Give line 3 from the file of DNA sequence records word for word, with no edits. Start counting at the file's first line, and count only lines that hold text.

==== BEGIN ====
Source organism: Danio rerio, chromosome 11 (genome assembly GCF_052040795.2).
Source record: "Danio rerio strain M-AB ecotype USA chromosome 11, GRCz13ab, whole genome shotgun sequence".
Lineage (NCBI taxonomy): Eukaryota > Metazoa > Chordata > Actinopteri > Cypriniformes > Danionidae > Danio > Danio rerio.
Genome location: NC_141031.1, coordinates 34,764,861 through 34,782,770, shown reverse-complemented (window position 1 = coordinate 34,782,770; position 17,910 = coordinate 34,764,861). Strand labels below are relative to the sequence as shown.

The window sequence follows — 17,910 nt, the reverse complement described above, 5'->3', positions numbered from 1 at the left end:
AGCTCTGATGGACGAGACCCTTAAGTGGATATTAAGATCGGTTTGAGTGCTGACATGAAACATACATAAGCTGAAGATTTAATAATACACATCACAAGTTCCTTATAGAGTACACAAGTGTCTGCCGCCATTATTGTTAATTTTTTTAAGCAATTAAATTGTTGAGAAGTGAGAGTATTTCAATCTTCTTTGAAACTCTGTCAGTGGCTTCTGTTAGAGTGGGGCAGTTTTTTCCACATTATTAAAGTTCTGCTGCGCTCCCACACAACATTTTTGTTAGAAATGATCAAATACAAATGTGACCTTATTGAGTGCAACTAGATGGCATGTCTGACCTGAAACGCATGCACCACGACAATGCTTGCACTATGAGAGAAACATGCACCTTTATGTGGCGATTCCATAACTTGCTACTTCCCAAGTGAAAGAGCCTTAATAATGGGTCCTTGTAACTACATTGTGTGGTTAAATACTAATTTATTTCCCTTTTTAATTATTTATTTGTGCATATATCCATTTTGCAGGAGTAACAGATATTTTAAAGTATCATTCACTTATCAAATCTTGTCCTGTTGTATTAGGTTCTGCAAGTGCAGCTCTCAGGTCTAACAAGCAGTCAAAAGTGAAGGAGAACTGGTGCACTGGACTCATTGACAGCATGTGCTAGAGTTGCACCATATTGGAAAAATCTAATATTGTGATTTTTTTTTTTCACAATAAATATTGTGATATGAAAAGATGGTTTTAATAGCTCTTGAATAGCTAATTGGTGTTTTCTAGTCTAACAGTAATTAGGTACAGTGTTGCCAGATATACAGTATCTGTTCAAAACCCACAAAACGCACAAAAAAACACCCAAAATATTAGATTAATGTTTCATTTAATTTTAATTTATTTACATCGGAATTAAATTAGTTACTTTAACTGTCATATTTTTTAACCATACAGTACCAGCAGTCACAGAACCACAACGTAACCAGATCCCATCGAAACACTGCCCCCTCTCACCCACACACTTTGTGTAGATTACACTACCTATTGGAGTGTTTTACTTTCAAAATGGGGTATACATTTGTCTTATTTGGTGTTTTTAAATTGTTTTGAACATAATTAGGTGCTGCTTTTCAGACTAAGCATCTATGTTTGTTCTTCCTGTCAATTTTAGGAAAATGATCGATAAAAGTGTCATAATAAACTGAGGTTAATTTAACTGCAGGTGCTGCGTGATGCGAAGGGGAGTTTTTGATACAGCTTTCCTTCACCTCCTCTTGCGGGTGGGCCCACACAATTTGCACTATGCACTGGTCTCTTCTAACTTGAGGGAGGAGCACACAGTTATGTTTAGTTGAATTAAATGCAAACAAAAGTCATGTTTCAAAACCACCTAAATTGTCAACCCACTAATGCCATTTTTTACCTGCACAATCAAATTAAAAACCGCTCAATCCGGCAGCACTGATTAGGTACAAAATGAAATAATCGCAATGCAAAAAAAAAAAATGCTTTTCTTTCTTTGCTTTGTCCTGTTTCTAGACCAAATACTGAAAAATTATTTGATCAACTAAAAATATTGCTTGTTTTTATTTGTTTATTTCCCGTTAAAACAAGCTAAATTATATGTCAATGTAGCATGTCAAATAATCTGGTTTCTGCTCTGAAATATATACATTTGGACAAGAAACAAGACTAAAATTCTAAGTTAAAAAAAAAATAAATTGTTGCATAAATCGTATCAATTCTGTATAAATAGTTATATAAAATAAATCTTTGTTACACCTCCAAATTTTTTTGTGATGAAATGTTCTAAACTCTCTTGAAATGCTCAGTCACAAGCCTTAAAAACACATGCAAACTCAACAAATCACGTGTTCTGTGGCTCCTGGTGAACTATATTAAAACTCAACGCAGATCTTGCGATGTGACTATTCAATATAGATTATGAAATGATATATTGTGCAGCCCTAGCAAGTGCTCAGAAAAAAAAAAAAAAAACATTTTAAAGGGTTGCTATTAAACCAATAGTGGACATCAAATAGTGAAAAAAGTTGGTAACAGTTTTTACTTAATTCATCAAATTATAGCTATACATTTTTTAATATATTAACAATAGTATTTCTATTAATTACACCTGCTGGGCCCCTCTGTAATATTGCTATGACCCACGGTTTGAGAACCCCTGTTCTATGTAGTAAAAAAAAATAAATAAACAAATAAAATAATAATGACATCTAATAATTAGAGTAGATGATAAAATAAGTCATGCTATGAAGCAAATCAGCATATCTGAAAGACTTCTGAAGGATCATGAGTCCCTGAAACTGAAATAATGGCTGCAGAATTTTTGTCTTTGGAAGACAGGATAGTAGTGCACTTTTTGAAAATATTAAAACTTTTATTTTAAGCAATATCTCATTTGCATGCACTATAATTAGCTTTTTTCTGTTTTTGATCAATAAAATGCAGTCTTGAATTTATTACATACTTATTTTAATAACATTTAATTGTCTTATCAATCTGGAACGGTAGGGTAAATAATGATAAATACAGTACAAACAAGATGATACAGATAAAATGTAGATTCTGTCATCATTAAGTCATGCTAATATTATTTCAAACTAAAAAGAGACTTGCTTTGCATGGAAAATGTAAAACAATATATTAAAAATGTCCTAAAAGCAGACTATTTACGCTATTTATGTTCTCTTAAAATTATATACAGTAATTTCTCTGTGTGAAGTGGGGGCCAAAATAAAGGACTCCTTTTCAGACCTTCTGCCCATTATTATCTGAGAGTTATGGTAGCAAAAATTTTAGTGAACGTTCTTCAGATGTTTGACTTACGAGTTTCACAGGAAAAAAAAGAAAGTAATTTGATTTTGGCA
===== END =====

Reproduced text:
Lineage (NCBI taxonomy): Eukaryota > Metazoa > Chordata > Actinopteri > Cypriniformes > Danionidae > Danio > Danio rerio.